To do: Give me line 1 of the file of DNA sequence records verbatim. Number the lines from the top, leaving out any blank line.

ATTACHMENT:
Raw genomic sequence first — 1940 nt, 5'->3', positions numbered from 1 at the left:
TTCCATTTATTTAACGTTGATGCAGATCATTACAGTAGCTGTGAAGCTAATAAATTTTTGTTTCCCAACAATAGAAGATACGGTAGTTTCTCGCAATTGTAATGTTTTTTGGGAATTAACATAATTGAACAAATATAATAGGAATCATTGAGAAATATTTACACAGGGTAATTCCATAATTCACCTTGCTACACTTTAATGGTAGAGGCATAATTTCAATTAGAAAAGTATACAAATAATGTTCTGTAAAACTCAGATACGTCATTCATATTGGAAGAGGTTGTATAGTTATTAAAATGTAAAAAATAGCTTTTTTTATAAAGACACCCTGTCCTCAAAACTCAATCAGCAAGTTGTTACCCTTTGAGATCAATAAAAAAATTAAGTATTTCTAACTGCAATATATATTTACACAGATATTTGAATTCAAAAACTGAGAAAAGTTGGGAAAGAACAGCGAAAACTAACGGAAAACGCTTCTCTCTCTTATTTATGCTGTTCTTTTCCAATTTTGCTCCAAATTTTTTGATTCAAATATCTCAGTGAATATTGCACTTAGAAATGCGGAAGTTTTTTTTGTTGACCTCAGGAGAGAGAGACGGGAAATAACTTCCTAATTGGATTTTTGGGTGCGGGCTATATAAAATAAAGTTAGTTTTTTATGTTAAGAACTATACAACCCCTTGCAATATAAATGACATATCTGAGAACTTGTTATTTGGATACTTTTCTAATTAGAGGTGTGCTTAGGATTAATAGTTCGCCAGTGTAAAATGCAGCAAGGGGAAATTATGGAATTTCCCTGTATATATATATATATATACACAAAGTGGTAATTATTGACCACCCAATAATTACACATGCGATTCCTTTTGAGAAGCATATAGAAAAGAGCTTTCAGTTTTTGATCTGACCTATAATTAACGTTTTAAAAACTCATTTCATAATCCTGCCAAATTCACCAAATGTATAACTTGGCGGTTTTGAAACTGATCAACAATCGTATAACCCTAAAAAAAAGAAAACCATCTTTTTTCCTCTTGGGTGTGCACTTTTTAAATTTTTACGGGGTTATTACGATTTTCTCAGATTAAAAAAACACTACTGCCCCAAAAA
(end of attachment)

Raw genomic sequence first — 1940 nt, 5'->3', positions numbered from 1 at the left: